Marcel Proust (essay date 1921)
SOURCE: A preface to Fancy Goods, in Fancy Goods; Open All Night: Stories by Paul Morand, edited by Breon Mitchell, translated by Ezra Pound, New Directions, 1984, pp. 3-12.
[Proust's multivolume novel À la recherche du temps perdu (1913-27; Remembrance of Things Past) is among literature 's works of highest genius. Renowned for its artistic construction, this masterpiece has been widely praised by readers and critics for conveying a profound view of human existence from the perspectives of social history, philosophy, and psychology. In the following excerpt taken from a preface that was originally published in Tendres Stocks (1921), Proust commends Morand's ability to "join things by new relationships" and lauds his portrayal of the women in Fancy Goods, but faults his imagery.]
The Athenians are slow in execution. As yet only three young damsels, or dames, have been given up to Morand our Minotaur ["Clarissa," "Delphine," and "Aurora"—the title characters of the three stories collected in Tendres Stocks]; seven are specified in the treaty. But the year is not yet over. And many unavowed postulants still seek the glorious destiny of Clarissa and Aurora. I should like to have undertaken the useless labor of doing a real preface for these charming brief romances, which bear the names of these beauties. But a sudden intervention forbade me. A stranger has taken her abode in my mind. She goes, comes, and soon despite her mobility her habits are become familiar to me. And moreover, she has tried like a too long-sighted boarder to establish a personal relation with me. I was surprised at her lack of beauty. I had always thought Death beautiful. How otherwise should she get the better of us? However . . . she seems to be absent for the day, this day. Doubtless a brief absence, if one can judge by what she has left me. There are more prudent ways of profiting by the respite accorded me than to spend it writing a preface for an author already known and who has no need of my prefaces.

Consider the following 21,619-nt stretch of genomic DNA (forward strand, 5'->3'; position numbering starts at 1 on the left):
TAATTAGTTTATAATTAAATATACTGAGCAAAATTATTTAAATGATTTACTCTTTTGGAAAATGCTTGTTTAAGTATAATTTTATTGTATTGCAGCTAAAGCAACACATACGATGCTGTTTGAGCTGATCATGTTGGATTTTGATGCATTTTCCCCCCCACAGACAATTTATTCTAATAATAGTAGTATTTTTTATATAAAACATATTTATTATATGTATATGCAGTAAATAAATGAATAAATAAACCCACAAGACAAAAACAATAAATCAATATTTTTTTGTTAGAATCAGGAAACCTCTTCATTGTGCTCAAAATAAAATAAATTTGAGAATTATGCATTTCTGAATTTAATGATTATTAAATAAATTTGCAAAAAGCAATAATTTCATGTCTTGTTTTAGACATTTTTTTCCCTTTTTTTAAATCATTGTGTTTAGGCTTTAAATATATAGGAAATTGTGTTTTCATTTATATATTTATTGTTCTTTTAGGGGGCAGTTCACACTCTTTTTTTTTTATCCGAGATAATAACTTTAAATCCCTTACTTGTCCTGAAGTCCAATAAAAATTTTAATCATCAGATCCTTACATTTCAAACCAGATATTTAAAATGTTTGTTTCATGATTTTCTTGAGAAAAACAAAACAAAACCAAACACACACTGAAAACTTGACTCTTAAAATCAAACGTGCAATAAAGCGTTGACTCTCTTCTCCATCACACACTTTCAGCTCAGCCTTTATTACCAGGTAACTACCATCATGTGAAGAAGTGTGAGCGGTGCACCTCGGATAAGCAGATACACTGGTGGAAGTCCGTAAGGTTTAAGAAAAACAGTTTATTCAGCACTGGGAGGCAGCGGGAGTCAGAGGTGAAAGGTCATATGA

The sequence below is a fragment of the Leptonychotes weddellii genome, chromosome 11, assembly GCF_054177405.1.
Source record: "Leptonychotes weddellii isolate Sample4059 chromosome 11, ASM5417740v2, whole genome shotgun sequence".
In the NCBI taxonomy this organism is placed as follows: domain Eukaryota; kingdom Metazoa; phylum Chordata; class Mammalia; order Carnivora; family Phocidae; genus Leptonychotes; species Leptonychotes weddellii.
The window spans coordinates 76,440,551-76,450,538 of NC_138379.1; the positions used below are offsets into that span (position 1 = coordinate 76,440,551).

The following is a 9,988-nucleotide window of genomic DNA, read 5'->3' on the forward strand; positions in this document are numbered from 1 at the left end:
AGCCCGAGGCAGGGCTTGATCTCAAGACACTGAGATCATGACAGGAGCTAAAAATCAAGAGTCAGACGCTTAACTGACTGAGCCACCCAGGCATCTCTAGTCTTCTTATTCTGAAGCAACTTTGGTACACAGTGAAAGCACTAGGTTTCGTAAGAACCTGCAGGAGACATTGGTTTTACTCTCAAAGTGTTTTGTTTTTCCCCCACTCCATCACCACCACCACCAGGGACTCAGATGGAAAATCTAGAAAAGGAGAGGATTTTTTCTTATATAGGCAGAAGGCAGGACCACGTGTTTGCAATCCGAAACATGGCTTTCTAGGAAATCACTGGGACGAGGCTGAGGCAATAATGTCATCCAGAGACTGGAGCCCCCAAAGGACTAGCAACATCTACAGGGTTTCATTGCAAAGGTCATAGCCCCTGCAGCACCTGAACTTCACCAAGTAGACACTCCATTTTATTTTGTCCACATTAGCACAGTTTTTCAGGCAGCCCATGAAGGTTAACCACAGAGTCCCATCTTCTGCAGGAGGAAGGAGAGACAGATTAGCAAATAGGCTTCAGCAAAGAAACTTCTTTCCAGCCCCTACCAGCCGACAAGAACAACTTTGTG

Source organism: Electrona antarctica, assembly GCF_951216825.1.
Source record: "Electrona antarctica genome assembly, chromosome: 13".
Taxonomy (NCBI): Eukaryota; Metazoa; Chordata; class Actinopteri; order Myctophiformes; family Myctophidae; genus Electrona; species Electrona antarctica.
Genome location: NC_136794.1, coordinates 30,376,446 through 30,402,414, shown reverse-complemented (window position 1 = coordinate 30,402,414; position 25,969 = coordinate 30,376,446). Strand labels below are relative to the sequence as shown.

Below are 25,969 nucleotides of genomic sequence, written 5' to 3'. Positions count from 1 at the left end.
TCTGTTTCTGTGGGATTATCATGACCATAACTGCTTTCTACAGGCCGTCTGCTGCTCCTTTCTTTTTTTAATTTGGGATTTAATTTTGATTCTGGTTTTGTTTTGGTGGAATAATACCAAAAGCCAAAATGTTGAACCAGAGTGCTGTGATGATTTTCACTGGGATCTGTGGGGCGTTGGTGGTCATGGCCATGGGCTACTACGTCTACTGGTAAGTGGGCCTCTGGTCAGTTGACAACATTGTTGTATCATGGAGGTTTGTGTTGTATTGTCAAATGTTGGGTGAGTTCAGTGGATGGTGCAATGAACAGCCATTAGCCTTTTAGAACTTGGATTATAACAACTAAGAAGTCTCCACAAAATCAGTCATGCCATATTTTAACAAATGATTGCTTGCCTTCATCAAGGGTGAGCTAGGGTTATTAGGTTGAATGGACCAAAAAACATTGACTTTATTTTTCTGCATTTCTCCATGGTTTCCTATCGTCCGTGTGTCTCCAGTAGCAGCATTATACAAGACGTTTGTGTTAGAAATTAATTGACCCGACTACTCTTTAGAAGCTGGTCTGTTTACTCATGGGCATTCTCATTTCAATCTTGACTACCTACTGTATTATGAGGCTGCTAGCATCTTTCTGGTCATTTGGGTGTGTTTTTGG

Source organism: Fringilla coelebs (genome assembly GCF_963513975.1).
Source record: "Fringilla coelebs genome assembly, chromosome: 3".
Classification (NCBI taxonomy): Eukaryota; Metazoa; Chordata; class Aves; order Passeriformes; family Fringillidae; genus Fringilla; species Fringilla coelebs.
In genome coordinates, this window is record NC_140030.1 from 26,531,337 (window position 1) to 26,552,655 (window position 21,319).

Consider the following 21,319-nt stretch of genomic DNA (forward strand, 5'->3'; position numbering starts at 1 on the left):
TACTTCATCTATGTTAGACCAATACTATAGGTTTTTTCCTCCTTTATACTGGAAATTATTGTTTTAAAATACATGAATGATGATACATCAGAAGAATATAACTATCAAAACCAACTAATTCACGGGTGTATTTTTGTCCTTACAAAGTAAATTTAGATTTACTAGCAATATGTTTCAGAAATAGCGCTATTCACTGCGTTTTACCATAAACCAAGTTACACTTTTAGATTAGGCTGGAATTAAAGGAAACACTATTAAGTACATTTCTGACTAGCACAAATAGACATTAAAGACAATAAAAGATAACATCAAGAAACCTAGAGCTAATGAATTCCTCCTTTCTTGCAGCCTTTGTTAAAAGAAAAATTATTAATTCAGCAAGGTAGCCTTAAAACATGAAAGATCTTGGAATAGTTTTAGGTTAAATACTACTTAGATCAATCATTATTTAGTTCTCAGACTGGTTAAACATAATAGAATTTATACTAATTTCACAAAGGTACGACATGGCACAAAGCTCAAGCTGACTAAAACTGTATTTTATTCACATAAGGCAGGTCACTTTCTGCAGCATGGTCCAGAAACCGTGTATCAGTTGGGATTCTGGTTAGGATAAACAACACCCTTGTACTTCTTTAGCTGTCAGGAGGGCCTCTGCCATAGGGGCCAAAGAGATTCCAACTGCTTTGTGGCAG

Another reason also should have deterred me. My dear master Anatole France, whom I have not, alas, seen for twenty years, has just written in La Revue de Paris that all "singularity of style should be rejected." Now it is certain that Morand's style is singulier, personal. If I were to have the pleasure of seeing M. France, whose past...
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